Last Thursday, Harlan Crow was the keynote speaker at the Park Cities Historical and Preservation Society’s Distinguished Speaker Luncheon. Why? Because his home, the fabulous 4700 Preston Road, designed by Anton Korn, and his fantastic Americana collection, will be featured on the society’s Historical Home Tour on April 12. Speaking at the Dallas Country Club, Crow gave an overview of his vast collection which he looks forward to sharing with friends and neighbors.
Harlan is the third son of Margaret and Trammell Crow. After World War II, Trammell Crow came to Dallas and created one of the most successful real estate empires in the U.S. Harlan began working at his father’s firm in 1974, after earning his bachelor’s in business administration at UT Austin. He is now the chairman and chief executive officer of Crow Family Holdings, a private family business that manages the Crow family capital. Harlan said he has long been fascinated with history, a love that began when he was eight years old. President Herbert Hoover visited his childhood home in Highland Park. Crow’s father, Trammell, gave him the president’s business card, which became the very first piece of Americana he would collect.
He was also fascinated with historical homes, including 4700 Preston. As a child he recalls sneaking onto the property. Years later, he was able to acquire the home on 7.7 acres north of Exall Lake Dam. He and his wife, Kathy, have added two wings. The first wing is the family wing, added in 2003, which includes a two-story family room with three bronze and glass fixtures suspended from the ceiling. Harlan added his library/gallery wing in 2004, designed to showcase his 18th and 19th century art collections of portraiture, rare documents, manuscripts, and books. With a collection of more than 10,000 books and more than 5,000 manuscripts, Crow’s is one of the most significant collections in the nation outside of the Library of Congress. Highlights include a 1493 pamphlet based on Christopher Columbus’ hand-written letter to King Ferdinand. Crow says his copy is one of only 16 known to still exist, and it’s the only one in private hands. He also has one of four known copies of Amerigo Vespucci’s Mundus Novus, which contains the first published use of the phrase “New World.” He has William Pierce’s hand-written notes from the Constitutional Convention in 1787 .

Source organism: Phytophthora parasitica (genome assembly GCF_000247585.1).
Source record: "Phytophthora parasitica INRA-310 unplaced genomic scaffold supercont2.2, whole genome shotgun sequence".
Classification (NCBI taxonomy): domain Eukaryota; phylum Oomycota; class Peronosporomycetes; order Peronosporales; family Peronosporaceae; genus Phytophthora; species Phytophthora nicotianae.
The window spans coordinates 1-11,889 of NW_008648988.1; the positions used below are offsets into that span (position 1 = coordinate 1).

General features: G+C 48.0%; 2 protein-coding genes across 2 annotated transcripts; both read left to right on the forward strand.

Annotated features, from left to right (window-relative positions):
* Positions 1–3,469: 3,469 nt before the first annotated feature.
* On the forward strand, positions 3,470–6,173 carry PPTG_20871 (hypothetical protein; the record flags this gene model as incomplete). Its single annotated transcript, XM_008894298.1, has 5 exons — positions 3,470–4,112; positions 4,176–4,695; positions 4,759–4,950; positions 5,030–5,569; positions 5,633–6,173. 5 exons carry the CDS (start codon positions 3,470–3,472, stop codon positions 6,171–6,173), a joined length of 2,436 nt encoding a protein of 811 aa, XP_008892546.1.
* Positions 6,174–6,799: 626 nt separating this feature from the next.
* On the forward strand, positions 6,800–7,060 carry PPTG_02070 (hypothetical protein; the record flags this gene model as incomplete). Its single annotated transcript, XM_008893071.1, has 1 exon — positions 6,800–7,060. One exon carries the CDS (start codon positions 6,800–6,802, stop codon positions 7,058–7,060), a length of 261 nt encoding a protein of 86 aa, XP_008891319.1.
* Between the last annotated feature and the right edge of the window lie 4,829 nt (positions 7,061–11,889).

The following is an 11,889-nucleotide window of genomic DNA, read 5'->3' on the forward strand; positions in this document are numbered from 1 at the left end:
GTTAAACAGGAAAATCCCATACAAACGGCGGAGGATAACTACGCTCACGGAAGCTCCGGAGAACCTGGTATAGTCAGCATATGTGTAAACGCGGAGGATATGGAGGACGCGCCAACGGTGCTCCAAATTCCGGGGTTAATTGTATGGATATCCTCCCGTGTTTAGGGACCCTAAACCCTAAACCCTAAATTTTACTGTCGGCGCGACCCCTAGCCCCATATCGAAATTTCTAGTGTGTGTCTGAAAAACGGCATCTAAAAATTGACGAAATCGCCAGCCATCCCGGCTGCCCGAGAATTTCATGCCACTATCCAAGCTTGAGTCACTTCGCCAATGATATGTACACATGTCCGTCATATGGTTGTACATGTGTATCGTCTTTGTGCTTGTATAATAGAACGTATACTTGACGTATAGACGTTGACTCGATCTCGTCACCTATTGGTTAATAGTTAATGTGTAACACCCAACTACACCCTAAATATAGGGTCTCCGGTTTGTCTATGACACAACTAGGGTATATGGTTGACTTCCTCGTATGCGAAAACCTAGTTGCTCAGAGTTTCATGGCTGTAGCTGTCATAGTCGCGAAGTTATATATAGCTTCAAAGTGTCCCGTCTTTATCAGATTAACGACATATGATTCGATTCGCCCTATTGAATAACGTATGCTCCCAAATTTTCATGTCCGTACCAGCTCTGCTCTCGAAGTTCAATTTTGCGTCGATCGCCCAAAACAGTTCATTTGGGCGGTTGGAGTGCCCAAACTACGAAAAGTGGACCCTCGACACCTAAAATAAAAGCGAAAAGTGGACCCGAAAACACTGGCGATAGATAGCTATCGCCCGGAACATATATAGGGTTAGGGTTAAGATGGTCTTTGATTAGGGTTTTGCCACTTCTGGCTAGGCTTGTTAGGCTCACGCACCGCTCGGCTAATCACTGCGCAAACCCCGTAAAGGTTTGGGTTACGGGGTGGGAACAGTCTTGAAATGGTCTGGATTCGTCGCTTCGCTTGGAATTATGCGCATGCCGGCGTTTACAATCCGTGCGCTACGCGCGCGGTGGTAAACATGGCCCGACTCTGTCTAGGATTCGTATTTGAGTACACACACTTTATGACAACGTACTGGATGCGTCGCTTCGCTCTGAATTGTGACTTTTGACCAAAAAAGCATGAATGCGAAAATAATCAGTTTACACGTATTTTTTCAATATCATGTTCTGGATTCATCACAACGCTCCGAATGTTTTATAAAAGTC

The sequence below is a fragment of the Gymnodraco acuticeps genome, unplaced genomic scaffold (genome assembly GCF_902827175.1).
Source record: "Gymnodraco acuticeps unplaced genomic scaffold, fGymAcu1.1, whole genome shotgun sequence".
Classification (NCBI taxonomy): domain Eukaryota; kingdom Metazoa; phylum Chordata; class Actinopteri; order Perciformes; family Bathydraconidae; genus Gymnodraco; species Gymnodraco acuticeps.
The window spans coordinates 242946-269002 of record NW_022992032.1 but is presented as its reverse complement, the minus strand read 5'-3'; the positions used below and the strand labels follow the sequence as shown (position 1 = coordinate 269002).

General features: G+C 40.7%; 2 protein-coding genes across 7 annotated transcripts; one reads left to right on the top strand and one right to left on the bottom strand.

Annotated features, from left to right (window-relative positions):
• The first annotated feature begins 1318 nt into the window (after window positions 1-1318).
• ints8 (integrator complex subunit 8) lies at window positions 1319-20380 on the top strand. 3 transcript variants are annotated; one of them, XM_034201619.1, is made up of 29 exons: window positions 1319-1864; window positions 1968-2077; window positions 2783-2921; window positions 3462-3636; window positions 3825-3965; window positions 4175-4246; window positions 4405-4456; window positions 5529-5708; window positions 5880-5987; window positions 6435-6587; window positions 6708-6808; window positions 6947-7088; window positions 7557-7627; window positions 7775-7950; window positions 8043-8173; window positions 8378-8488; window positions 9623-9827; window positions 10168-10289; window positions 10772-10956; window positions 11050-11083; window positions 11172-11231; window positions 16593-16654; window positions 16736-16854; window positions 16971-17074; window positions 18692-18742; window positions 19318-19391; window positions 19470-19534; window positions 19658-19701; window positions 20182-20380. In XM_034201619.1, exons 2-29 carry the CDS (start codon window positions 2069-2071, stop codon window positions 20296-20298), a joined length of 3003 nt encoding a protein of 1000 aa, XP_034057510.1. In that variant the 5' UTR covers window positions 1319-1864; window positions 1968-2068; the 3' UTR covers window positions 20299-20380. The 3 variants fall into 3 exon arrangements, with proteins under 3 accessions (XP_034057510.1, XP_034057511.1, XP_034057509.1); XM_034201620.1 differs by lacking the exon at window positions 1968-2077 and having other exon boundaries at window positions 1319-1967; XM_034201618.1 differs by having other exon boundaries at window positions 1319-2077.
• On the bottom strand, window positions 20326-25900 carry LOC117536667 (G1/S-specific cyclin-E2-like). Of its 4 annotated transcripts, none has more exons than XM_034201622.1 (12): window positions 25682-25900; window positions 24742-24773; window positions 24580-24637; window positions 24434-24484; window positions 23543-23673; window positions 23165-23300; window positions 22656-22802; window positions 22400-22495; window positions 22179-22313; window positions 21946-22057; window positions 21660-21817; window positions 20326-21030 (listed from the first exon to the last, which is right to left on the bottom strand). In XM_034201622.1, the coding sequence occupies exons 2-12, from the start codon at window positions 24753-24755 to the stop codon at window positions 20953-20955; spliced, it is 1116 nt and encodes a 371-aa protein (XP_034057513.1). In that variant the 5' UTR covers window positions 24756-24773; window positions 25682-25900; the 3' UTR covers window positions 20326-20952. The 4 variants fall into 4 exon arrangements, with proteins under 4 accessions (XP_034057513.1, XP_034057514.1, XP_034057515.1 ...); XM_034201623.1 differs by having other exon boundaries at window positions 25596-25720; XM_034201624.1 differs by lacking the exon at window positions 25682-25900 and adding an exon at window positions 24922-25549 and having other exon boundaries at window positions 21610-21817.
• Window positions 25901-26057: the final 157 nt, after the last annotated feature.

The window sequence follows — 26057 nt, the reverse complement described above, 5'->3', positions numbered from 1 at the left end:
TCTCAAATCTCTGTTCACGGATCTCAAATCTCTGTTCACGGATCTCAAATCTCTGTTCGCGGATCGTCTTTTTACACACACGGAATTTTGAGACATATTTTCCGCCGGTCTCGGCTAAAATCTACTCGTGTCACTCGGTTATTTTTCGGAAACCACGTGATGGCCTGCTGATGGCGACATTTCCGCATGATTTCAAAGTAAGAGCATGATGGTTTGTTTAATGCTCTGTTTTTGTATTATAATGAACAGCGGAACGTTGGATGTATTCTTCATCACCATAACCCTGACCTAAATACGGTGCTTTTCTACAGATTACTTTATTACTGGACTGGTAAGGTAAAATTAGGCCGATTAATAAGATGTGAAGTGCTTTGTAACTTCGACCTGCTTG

Besides Hoover, other occupants of the White House are represented in Crow’s art collection. His collection includes a portrait of George Washington by Rembrandt Peale, and the personal paintings of Dwight D. Eisenhower and now George W. Bush, which were recently gifted.
Then there is his famous sculpture garden. It is divided into an “uphill zone for the good guys” aka Winston Churchill, Margaret Thatcher; Ronald Reagan is on his way to stand right next to Mrs. Thatcher. Then there is the “downhill zone” for the bad guys like Vladimir Lenin, Joseph Stalin, and Mao Zedong. Why did he spend good money on these guys?
Crow says because he wants them as reminders: people of his generation will never forget the Cold War and political struggles that ring true today.
“If these statues can be utilized as a tool to remind newer generations of the failure of the bad guys and the triumph of the good guys,” he said, “then it’s a lesson worth having.”
But he does draw the line. One rare book he owns had a companion for sale for $12 million.
“I couldn’t afford it,” says Crow.
Other homes on this fantastic tour include 5 Willow Wood, The Pump House, now an art gallery and entertainment facility designed by Gary Cunningham, 4243 Beverly, designed by Lucius E. O’Bannon, and the McWay House at 4221 Lorraine.